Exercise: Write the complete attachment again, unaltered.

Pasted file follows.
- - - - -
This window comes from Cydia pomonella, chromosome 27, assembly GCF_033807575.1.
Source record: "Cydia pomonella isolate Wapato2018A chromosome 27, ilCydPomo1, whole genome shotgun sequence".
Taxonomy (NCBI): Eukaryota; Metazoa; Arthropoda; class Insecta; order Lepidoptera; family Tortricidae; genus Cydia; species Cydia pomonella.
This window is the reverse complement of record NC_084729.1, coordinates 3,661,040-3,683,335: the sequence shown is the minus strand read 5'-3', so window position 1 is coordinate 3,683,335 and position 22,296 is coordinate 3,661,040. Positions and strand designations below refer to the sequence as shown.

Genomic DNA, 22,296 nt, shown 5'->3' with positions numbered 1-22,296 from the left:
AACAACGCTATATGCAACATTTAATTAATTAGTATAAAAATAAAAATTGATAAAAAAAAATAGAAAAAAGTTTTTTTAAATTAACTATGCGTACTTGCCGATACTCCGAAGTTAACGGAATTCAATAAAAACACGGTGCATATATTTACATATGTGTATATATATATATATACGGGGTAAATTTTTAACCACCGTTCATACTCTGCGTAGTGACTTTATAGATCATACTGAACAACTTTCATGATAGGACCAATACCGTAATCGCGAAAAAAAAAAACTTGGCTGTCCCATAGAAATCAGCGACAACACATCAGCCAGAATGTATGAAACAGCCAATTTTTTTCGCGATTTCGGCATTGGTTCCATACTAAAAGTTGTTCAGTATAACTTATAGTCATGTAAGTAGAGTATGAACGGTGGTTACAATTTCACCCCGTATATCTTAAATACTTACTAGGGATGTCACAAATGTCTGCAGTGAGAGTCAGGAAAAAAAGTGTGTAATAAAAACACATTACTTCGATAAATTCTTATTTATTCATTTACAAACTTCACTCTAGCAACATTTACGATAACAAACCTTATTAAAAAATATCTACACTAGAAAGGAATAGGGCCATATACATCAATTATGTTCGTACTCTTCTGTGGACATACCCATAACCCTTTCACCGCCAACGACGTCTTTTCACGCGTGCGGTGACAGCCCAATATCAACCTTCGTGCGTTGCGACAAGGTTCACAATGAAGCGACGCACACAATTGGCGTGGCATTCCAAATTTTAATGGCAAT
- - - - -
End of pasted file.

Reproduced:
This window comes from Cydia pomonella, chromosome 27, assembly GCF_033807575.1.
Source record: "Cydia pomonella isolate Wapato2018A chromosome 27, ilCydPomo1, whole genome shotgun sequence".
Taxonomy (NCBI): Eukaryota; Metazoa; Arthropoda; class Insecta; order Lepidoptera; family Tortricidae; genus Cydia; species Cydia pomonella.
This window is the reverse complement of record NC_084729.1, coordinates 3,661,040-3,683,335: the sequence shown is the minus strand read 5'-3', so window position 1 is coordinate 3,683,335 and position 22,296 is coordinate 3,661,040. Positions and strand designations below refer to the sequence as shown.

Genomic DNA, 22,296 nt, shown 5'->3' with positions numbered 1-22,296 from the left:
AACAACGCTATATGCAACATTTAATTAATTAGTATAAAAATAAAAATTGATAAAAAAAAATAGAAAAAAGTTTTTTTAAATTAACTATGCGTACTTGCCGATACTCCGAAGTTAACGGAATTCAATAAAAACACGGTGCATATATTTACATATGTGTATATATATATATATACGGGGTAAATTTTTAACCACCGTTCATACTCTGCGTAGTGACTTTATAGATCATACTGAACAACTTTCATGATAGGACCAATACCGTAATCGCGAAAAAAAAAAACTTGGCTGTCCCATAGAAATCAGCGACAACACATCAGCCAGAATGTATGAAACAGCCAATTTTTTTCGCGATTTCGGCATTGGTTCCATACTAAAAGTTGTTCAGTATAACTTATAGTCATGTAAGTAGAGTATGAACGGTGGTTACAATTTCACCCCGTATATCTTAAATACTTACTAGGGATGTCACAAATGTCTGCAGTGAGAGTCAGGAAAAAAAGTGTGTAATAAAAACACATTACTTCGATAAATTCTTATTTATTCATTTACAAACTTCACTCTAGCAACATTTACGATAACAAACCTTATTAAAAAATATCTACACTAGAAAGGAATAGGGCCATATACATCAATTATGTTCGTACTCTTCTGTGGACATACCCATAACCCTTTCACCGCCAACGACGTCTTTTCACGCGTGCGGTGACAGCCCAATATCAACCTTCGTGCGTTGCGACAAGGTTCACAATGAAGCGACGCACACAATTGGCGTGGCATTCCAAATTTTAATGGCAAT